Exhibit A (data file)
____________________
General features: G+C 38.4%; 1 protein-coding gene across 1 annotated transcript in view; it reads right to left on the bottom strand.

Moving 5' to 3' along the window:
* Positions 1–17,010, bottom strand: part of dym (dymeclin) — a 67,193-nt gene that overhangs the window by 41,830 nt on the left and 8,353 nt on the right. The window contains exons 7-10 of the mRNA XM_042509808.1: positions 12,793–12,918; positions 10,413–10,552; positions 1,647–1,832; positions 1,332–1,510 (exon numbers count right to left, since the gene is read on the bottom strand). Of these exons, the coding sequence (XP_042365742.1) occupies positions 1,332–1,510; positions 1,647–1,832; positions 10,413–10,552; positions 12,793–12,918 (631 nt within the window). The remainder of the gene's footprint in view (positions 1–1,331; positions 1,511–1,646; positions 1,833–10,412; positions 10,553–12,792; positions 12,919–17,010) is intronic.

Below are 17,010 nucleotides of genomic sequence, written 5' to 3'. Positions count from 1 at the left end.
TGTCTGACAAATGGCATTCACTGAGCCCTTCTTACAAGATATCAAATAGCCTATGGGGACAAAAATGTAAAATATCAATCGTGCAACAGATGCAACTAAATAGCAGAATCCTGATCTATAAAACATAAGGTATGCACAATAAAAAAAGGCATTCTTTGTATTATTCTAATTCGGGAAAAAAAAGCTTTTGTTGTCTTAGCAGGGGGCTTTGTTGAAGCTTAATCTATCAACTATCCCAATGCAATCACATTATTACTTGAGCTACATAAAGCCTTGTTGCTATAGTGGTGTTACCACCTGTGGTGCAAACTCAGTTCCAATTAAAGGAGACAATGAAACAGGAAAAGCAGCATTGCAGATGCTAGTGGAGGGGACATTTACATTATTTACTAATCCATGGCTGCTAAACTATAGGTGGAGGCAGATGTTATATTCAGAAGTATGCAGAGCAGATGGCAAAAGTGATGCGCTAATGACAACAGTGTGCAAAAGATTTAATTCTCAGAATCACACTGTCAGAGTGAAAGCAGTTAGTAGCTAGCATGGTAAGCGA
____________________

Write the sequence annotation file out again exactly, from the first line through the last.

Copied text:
General features: G+C 38.4%; 1 protein-coding gene across 1 annotated transcript in view; it reads right to left on the bottom strand.

Moving 5' to 3' along the window:
* Positions 1–17,010, bottom strand: part of dym (dymeclin) — a 67,193-nt gene that overhangs the window by 41,830 nt on the left and 8,353 nt on the right. The window contains exons 7-10 of the mRNA XM_042509808.1: positions 12,793–12,918; positions 10,413–10,552; positions 1,647–1,832; positions 1,332–1,510 (exon numbers count right to left, since the gene is read on the bottom strand). Of these exons, the coding sequence (XP_042365742.1) occupies positions 1,332–1,510; positions 1,647–1,832; positions 10,413–10,552; positions 12,793–12,918 (631 nt within the window). The remainder of the gene's footprint in view (positions 1–1,331; positions 1,511–1,646; positions 1,833–10,412; positions 10,553–12,792; positions 12,919–17,010) is intronic.

Below are 17,010 nucleotides of genomic sequence, written 5' to 3'. Positions count from 1 at the left end.
TGTCTGACAAATGGCATTCACTGAGCCCTTCTTACAAGATATCAAATAGCCTATGGGGACAAAAATGTAAAATATCAATCGTGCAACAGATGCAACTAAATAGCAGAATCCTGATCTATAAAACATAAGGTATGCACAATAAAAAAAGGCATTCTTTGTATTATTCTAATTCGGGAAAAAAAAGCTTTTGTTGTCTTAGCAGGGGGCTTTGTTGAAGCTTAATCTATCAACTATCCCAATGCAATCACATTATTACTTGAGCTACATAAAGCCTTGTTGCTATAGTGGTGTTACCACCTGTGGTGCAAACTCAGTTCCAATTAAAGGAGACAATGAAACAGGAAAAGCAGCATTGCAGATGCTAGTGGAGGGGACATTTACATTATTTACTAATCCATGGCTGCTAAACTATAGGTGGAGGCAGATGTTATATTCAGAAGTATGCAGAGCAGATGGCAAAAGTGATGCGCTAATGACAACAGTGTGCAAAAGATTTAATTCTCAGAATCACACTGTCAGAGTGAAAGCAGTTAGTAGCTAGCATGGTAAGCGA